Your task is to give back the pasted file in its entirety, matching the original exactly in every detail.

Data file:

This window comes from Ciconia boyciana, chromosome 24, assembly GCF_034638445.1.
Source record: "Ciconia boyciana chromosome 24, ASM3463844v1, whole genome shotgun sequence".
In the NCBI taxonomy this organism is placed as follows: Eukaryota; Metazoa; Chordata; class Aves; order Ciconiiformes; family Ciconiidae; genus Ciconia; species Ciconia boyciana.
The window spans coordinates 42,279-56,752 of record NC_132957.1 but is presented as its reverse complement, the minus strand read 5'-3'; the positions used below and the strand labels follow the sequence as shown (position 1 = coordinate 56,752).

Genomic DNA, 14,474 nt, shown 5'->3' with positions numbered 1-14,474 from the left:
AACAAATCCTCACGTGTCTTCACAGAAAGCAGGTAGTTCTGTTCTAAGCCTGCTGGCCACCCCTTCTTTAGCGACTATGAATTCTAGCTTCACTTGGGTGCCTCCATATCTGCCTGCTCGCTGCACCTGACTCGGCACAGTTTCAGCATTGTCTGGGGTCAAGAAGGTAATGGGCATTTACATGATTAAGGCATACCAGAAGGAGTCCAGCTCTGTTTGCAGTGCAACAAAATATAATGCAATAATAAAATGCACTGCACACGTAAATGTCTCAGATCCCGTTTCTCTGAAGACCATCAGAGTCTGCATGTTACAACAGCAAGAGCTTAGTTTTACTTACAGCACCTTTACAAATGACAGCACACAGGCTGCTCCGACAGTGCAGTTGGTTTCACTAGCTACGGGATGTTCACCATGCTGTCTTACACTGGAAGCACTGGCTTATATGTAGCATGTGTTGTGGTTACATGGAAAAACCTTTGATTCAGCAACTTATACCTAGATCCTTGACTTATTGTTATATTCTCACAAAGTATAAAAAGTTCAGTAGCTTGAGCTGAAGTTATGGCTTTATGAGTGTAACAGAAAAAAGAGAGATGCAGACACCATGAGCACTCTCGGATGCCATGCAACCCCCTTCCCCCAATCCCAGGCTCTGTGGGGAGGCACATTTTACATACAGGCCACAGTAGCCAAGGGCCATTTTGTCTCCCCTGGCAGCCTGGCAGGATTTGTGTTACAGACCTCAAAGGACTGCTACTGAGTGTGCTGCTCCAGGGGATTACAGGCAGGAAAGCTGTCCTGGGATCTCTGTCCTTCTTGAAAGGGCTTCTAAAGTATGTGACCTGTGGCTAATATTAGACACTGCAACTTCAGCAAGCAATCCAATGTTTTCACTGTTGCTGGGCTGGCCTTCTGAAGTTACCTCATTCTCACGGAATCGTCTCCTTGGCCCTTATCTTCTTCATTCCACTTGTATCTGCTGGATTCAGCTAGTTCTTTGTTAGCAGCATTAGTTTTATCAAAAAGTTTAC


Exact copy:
This window comes from Ciconia boyciana, chromosome 24, assembly GCF_034638445.1.
Source record: "Ciconia boyciana chromosome 24, ASM3463844v1, whole genome shotgun sequence".
In the NCBI taxonomy this organism is placed as follows: Eukaryota; Metazoa; Chordata; class Aves; order Ciconiiformes; family Ciconiidae; genus Ciconia; species Ciconia boyciana.
The window spans coordinates 42,279-56,752 of record NC_132957.1 but is presented as its reverse complement, the minus strand read 5'-3'; the positions used below and the strand labels follow the sequence as shown (position 1 = coordinate 56,752).

Genomic DNA, 14,474 nt, shown 5'->3' with positions numbered 1-14,474 from the left:
AACAAATCCTCACGTGTCTTCACAGAAAGCAGGTAGTTCTGTTCTAAGCCTGCTGGCCACCCCTTCTTTAGCGACTATGAATTCTAGCTTCACTTGGGTGCCTCCATATCTGCCTGCTCGCTGCACCTGACTCGGCACAGTTTCAGCATTGTCTGGGGTCAAGAAGGTAATGGGCATTTACATGATTAAGGCATACCAGAAGGAGTCCAGCTCTGTTTGCAGTGCAACAAAATATAATGCAATAATAAAATGCACTGCACACGTAAATGTCTCAGATCCCGTTTCTCTGAAGACCATCAGAGTCTGCATGTTACAACAGCAAGAGCTTAGTTTTACTTACAGCACCTTTACAAATGACAGCACACAGGCTGCTCCGACAGTGCAGTTGGTTTCACTAGCTACGGGATGTTCACCATGCTGTCTTACACTGGAAGCACTGGCTTATATGTAGCATGTGTTGTGGTTACATGGAAAAACCTTTGATTCAGCAACTTATACCTAGATCCTTGACTTATTGTTATATTCTCACAAAGTATAAAAAGTTCAGTAGCTTGAGCTGAAGTTATGGCTTTATGAGTGTAACAGAAAAAAGAGAGATGCAGACACCATGAGCACTCTCGGATGCCATGCAACCCCCTTCCCCCAATCCCAGGCTCTGTGGGGAGGCACATTTTACATACAGGCCACAGTAGCCAAGGGCCATTTTGTCTCCCCTGGCAGCCTGGCAGGATTTGTGTTACAGACCTCAAAGGACTGCTACTGAGTGTGCTGCTCCAGGGGATTACAGGCAGGAAAGCTGTCCTGGGATCTCTGTCCTTCTTGAAAGGGCTTCTAAAGTATGTGACCTGTGGCTAATATTAGACACTGCAACTTCAGCAAGCAATCCAATGTTTTCACTGTTGCTGGGCTGGCCTTCTGAAGTTACCTCATTCTCACGGAATCGTCTCCTTGGCCCTTATCTTCTTCATTCCACTTGTATCTGCTGGATTCAGCTAGTTCTTTGTTAGCAGCATTAGTTTTATCAAAAAGTTTAC